The job – as dear old Eco Worrier pointed out some time ago – is to chose which one. Each eco paint product has its own set of environmental priorities. As happens all too often, suppliers knock each others’ products. “They’re not really eco-friendly.”….”There’s no such thing as an organic paint.”

    Anyway, working my way through the maze (I’ll spare you the details) I finally chose IEKO, a company in Forest Row, not too far from here.

    Karoly, the owner, opened the shop on his day off for me. I chose biopin white emulsion for the ceiling, biopin mushroom for the walls – and I’ve already put Osmo hard floor varnish on the floorboards, and it works a treat.

    I’m hoping to be able to stock his eco paints soon… I’ll keep you posted.

    The photo by Somewhat Frank is of a pot of paint by the American eco paint manufacturer Benjamin Moore, who, as it happens, do a range of EcoSpec green paints.

    How to win eco arguments

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    Local global warming

    Actually, I hate arguments. However, if, like me, you’re totally dumbfounded when you meet someone who flatly denies that global warming is a problem, and regards it all as a giant conspiracy, Grist have a handy catechism of scientific information on the subject: every possible argument you will ever need to defeat a global warming denier. It’s here.

    A word of warning about the Grist feature. It is long. There are not many jokes.

    To be honest, some things are just as effectively communicated in a less verbal manner.

    Like this – (click on the Blue Man):

    Blue Man Group

    Photo of factories in Helsinki courtesy of sirlleszek.

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    Sagacity in the eco friendly sandwich bar


    Yesterday, I dropped by my local sandwich shop. I said to the owner, “I see you’ve gone all eco friendly.”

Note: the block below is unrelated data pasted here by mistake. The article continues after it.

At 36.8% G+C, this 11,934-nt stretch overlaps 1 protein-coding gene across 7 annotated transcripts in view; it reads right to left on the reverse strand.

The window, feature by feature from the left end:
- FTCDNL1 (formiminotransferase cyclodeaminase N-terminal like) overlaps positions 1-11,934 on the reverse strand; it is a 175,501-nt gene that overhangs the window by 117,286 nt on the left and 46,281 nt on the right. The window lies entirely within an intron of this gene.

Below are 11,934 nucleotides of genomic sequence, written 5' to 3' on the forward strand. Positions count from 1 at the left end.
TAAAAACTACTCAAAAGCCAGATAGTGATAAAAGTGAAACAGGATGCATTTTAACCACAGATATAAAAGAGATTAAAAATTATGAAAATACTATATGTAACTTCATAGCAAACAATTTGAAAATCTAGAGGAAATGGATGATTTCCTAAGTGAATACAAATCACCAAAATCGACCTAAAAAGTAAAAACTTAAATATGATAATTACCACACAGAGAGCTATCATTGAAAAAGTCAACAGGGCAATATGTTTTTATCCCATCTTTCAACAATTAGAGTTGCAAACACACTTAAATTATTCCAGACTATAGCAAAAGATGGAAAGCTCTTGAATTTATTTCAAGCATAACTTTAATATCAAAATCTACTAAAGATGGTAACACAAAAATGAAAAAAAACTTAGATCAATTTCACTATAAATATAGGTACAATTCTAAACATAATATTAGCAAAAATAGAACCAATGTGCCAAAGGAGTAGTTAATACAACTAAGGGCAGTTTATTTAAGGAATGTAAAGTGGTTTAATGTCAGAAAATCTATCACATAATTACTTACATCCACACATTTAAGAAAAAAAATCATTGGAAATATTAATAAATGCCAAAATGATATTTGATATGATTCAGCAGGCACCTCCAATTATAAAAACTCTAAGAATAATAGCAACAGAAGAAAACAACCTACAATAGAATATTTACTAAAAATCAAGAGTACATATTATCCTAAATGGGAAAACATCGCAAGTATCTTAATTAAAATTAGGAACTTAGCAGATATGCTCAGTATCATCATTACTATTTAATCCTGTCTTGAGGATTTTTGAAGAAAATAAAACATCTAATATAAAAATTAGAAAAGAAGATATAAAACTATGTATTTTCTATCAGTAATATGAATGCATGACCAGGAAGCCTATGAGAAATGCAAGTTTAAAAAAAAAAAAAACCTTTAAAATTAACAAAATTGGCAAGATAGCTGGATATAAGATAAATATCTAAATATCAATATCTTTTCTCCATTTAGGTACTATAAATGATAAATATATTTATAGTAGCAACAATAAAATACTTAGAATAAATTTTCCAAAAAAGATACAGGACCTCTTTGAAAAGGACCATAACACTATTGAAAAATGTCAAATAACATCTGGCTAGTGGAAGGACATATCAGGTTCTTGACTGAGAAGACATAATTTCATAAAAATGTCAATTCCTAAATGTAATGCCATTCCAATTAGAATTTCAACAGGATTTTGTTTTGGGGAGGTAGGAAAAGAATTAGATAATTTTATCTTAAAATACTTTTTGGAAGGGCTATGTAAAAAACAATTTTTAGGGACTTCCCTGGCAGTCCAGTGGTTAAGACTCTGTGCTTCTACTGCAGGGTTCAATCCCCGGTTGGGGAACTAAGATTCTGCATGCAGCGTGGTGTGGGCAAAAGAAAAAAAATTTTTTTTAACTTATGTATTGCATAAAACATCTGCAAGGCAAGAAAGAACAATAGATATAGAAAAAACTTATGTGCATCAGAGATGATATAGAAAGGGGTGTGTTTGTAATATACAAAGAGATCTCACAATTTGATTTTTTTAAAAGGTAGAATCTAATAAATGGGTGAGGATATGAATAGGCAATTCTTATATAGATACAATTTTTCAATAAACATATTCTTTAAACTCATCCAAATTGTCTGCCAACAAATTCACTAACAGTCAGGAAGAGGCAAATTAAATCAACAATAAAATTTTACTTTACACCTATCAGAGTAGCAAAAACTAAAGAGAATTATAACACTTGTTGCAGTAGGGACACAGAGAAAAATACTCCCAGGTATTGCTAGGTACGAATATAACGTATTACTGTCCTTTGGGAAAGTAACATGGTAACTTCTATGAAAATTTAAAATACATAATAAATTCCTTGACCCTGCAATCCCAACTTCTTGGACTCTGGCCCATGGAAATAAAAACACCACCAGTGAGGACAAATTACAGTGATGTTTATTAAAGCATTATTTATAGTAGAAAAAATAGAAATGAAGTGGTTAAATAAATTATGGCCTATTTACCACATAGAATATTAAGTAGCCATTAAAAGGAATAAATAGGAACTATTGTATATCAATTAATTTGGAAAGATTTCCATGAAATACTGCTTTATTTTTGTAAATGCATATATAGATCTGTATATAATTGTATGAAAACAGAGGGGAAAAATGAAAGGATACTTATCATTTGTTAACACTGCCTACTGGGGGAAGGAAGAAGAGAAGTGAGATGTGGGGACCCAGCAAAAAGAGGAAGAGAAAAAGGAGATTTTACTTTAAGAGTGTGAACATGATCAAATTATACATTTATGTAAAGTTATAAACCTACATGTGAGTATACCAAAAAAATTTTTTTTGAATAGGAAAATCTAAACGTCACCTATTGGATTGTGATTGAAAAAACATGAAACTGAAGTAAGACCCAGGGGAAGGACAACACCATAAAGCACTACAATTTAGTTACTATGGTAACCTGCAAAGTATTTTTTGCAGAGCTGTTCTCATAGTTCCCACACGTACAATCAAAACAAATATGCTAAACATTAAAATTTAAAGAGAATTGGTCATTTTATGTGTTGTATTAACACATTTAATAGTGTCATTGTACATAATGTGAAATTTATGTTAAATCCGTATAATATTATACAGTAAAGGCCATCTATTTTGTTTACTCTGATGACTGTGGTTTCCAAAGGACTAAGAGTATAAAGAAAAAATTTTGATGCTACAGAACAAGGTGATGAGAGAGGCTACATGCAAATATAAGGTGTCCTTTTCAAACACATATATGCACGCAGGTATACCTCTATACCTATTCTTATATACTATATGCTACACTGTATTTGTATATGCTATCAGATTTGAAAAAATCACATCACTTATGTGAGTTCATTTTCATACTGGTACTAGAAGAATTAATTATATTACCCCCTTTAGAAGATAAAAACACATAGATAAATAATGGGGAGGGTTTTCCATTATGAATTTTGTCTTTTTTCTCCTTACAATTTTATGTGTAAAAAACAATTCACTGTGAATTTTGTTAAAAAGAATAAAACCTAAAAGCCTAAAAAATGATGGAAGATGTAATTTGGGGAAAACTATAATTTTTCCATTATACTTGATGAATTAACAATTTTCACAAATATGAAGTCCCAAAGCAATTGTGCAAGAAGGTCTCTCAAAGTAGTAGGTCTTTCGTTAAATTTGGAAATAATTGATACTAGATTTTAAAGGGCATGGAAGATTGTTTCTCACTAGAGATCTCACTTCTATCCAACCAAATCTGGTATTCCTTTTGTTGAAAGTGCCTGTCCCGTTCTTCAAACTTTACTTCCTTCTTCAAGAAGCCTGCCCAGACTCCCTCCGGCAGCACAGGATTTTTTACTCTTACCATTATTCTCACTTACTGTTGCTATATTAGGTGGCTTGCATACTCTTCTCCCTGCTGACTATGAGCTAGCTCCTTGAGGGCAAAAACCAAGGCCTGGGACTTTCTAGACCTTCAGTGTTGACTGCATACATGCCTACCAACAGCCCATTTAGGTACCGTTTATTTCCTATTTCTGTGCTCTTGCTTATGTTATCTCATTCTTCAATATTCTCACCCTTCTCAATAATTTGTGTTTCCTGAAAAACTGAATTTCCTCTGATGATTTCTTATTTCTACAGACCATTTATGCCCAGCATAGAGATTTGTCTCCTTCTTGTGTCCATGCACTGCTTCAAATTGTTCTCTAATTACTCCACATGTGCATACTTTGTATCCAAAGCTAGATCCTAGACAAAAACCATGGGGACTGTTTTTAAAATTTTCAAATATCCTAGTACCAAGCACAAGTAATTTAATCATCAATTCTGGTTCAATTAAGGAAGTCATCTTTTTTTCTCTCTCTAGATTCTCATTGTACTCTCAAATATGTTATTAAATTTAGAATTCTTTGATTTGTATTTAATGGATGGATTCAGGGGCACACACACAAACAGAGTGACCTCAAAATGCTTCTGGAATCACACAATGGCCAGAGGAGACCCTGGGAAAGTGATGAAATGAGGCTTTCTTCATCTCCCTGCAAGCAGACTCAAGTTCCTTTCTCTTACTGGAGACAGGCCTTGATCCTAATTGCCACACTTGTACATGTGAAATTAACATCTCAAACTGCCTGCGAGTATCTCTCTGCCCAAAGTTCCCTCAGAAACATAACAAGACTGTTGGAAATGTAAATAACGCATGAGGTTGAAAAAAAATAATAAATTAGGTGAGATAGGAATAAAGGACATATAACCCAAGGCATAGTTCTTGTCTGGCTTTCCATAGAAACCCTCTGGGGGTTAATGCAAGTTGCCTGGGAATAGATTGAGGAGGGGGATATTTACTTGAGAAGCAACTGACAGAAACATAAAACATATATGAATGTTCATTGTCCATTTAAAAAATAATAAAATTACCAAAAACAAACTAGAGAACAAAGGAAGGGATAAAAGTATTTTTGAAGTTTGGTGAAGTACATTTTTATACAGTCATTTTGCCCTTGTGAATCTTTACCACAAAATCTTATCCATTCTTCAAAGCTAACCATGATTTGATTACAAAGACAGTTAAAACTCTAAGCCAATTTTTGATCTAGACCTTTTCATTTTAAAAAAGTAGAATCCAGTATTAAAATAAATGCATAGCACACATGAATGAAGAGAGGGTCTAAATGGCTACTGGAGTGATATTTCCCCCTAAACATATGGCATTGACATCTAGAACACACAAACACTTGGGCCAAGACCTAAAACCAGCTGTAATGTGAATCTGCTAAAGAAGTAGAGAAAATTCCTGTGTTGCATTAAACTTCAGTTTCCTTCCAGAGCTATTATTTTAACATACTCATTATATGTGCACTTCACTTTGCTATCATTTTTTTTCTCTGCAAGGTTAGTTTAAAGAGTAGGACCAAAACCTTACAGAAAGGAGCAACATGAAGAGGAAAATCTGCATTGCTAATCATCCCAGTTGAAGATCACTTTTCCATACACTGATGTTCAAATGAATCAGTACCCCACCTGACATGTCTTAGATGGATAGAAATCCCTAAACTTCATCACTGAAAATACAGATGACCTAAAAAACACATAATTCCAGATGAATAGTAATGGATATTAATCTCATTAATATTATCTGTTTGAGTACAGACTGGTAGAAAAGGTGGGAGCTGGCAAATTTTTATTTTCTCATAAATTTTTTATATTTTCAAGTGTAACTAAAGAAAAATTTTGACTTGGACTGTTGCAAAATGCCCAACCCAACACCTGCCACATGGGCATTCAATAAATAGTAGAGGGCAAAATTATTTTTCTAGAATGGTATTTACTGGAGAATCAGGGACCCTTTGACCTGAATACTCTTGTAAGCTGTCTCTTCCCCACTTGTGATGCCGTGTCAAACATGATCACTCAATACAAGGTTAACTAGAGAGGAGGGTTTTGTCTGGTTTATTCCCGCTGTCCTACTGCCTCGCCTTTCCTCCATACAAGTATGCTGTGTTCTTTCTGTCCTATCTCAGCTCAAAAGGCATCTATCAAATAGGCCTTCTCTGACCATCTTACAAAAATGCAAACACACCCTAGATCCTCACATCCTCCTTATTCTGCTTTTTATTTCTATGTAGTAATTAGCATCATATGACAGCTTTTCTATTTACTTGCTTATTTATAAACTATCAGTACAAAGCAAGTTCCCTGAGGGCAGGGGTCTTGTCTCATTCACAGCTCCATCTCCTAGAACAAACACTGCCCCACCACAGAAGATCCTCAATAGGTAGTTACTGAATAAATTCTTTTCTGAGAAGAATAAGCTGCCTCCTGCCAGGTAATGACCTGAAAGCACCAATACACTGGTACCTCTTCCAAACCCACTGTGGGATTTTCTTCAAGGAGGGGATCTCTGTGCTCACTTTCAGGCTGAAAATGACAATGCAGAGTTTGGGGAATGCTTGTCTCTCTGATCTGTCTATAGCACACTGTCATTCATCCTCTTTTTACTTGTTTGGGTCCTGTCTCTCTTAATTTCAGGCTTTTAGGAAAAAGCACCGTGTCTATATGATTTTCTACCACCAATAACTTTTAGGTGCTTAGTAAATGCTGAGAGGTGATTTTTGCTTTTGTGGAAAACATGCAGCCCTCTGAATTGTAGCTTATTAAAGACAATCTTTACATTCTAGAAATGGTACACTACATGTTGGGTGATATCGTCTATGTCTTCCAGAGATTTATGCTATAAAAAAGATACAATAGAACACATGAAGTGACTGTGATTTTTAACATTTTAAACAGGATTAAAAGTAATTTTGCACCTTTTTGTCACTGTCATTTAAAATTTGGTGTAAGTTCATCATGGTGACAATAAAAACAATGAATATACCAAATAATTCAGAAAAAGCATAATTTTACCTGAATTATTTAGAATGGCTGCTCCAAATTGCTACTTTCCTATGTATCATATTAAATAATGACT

I was looking at his cardboard sandwich packaging. There was a sticker on it saying the pack is fully compostable and biodegradable.

    “Yes,” he said proudly. “Even the cellophane window is.”

    He took my money and said, “It’s crazy. The Chinese have taxed the export of cardboard, ’cause they’re trying to manage their forests. But not the export of plastic. They want us to buy plastic.”

    I nodded. He held up a paper bag. “If this bag came from Sweden they would get around it by simply planting another tree.”

    Having found a willing audience, he started to mull out loud on the whole illogicality of it all. “The government announced they’re going to tax flights to reduce emissions – then, in Europe, they announce deregulation of transport, which will massively increase emissions.” They just don’t get it. He sighed. “It’s all gone crazy.”

    And the sandwich was as delicious as the conversation.

    Photo by roboppy

    The year of the Eco Challenge…


    To think. Once people used to be content with a simple entry in the Guinness Book of Records. There’s a positive stampede of good people who are trying to make a point by setting themselves unlikely attention-grabbing challenges. In recent weeks we’ve celebrated the following heroes of the modern age: Fairtrade Man who lived for a week on only Fairtrade goods, Carless In LA, the woman who vowed to go carless in Los Angeles, (and make a movie out of it), and No Impact Man , the New Yorker who’s trying to reduce his carbon footprint to zero (and make a movie out of it).

    Now I give you Stephen Gale, who along witih 40 people aged between 70 and eight months are planning to ride from Melbourne to Sydney later this month on electric bikes to promote them as a sustainable means of transport (and make a movie out of it).

    We want to show that electric bicycles might be the way to bring these great benefits to the rest of us – the non athletes, people who get hangovers, and people that just want to get to work.

    Former Mazda MX-5 driver Stephen, inspired by watching Al Gore on the telly one night, decided his car-based lifestyle no longer made sense and switched his commute to an electric bike. To demonstrate the practicality of power-assisted biking, he’s making the entire journey dressed in a suit. Among those accompanying him are Phil Ceberano – musican brother of the more famous Kate – who is going to do the ride in complete rock god costume.